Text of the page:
"Every citizen who wants to leave his home in Judea and Samaria will be fairly compensated. The compensation will dispel uncertainty and will enable the citizen and his family to open a new chapter in their life."
"Those who want to rebuild their home will find an outstretched hand and full support. Gaza evacuees today live in caravans, and are paying the price of human abandonment that characterized the last evacuation. The Labor government won't hesitate to clear settlements, but will do it with concern and sensitivity for the lives of their residents," the Labor leader added.
In his address, the Labor party leader presented the principles of the party's platform ahead of the upcoming elections, namely a two-state solution to the Israeli-Palestinian conflict, direct negotiations between the two sides, an uncompromising war on terror, and the completion of the West Bank security fence.
Peretz at Herzliya Conference (Photo: Ori Porat)
"I intend to offer the Israeli public a moral road map that includes both a diplomatic chapter and a socioeconomic chapter," he said.
Peretz noted West Bank settlement blocs must remain in Israel hands and Jerusalem must remain Israel's eternal capital "within borders that will guarantee a Jewish majority and character with international recognition."
"Whoever believes in maintaining the Jewish majority in the State of Israel must ask himself whether we wish to annex 230,000 Palestinians (in Jerusalem) who enjoy a resident status but view themselves as Palestinians," he added.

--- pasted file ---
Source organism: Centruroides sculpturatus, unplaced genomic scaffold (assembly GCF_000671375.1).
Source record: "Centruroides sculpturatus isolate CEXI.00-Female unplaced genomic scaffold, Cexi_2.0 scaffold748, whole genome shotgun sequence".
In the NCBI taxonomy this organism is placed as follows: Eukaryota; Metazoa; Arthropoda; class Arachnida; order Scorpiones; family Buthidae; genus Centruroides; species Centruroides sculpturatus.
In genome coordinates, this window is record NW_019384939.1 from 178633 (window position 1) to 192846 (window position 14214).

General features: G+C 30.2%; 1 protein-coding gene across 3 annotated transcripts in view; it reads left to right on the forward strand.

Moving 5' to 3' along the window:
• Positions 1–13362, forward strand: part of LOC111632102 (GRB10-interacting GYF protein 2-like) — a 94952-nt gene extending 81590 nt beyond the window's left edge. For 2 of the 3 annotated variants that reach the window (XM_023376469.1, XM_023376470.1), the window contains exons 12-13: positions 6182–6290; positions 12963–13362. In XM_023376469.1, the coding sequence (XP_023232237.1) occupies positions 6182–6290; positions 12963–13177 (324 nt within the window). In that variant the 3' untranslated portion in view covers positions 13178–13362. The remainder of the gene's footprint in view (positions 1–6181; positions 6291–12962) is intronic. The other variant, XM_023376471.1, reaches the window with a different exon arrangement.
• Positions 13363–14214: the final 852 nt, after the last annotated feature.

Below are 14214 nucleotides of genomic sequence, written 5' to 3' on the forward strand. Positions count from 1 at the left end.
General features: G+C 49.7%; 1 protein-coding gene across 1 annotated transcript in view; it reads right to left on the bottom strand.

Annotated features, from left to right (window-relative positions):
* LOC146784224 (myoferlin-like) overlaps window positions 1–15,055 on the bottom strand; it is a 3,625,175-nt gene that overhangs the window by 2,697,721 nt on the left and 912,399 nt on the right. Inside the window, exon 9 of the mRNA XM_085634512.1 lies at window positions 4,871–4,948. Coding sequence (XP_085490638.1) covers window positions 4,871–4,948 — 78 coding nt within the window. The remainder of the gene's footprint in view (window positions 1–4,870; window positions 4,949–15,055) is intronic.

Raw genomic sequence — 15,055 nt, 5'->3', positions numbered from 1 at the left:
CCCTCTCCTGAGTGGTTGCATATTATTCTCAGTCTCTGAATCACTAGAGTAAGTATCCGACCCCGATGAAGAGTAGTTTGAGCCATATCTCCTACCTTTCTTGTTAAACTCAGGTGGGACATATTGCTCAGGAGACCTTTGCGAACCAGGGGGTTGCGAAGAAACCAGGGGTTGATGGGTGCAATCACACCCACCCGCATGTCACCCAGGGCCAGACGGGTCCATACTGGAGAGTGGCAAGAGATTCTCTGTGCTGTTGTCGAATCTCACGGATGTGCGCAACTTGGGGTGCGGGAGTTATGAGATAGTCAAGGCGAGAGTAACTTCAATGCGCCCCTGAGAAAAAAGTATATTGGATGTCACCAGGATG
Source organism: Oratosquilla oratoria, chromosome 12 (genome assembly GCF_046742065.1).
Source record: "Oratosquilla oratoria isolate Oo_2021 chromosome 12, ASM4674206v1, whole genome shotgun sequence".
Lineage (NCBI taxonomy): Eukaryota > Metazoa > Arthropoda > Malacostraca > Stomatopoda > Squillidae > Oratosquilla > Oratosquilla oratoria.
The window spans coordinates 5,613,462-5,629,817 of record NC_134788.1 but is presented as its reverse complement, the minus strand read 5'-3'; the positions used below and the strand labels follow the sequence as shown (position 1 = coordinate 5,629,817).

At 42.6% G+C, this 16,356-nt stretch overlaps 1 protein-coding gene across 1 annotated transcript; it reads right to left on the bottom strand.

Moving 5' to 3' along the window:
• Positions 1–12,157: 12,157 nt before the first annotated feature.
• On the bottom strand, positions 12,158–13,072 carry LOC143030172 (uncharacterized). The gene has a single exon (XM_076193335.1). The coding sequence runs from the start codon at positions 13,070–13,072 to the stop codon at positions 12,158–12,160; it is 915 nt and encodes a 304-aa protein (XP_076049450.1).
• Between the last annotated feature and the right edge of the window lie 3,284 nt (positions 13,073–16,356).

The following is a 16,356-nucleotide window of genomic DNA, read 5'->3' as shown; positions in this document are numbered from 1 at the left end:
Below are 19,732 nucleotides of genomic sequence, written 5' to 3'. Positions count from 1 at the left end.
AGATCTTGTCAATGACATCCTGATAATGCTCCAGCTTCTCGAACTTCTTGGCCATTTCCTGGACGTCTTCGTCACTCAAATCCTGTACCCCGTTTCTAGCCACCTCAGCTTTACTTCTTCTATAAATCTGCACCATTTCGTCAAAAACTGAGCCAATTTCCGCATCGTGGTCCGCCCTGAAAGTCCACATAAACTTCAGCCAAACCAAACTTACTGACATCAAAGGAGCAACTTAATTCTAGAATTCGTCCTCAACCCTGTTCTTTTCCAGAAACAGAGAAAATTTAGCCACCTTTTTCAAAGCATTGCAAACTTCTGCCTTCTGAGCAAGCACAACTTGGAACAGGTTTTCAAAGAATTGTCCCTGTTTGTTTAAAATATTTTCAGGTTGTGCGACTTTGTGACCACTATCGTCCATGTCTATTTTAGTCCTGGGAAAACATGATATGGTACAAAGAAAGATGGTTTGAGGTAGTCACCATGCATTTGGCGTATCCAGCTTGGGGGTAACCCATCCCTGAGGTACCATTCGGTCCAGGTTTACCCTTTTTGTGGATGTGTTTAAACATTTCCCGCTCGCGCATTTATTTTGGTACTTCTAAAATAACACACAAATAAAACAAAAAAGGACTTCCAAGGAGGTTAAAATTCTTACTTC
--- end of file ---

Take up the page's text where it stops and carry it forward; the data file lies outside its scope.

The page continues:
Peretz expressed his regret over the boost in Hamas' position among Palestinians and warned that Israel – under his leadership - would not engage in talks with terror groups that call for the destruction of the Jewish State.
'Iranian threat severe'
The Labor party leader told the Herzliya forum that "according to the moral road map that I'm offering here, the economic and security aspects are interlinked, they nourish one another. Every intelligent person knows that the matter of a nation occupying another nation is a question that is gnawing at the Israeli State."
"The question is placing in doubt the commitment of youths to the State of Israel," Peretz said.
Turning his attention to the Iranian threat, the Labor chairman said that "we mustn't take it easy on this matter under any circumstances. This is a very severe threat. "
"There's no doubt that there is a consensus on this issue among all the parties. There's no need to turn the question of the Iranian threat into a political question. The whole of the State of Israel knows that there must not be division, and therefore every public expression (on this) can harm the effort and not strengthen it," Peretz said.
Addressing the Syrian front, Peretz said he had "no intention of releasing Syria of responsibility for what is happening over its border. There's no doubt that the Syrian regime is weak but we should not rush to rejoice, because weak, hostile regimes can collapse, and the alternative must always be thought about."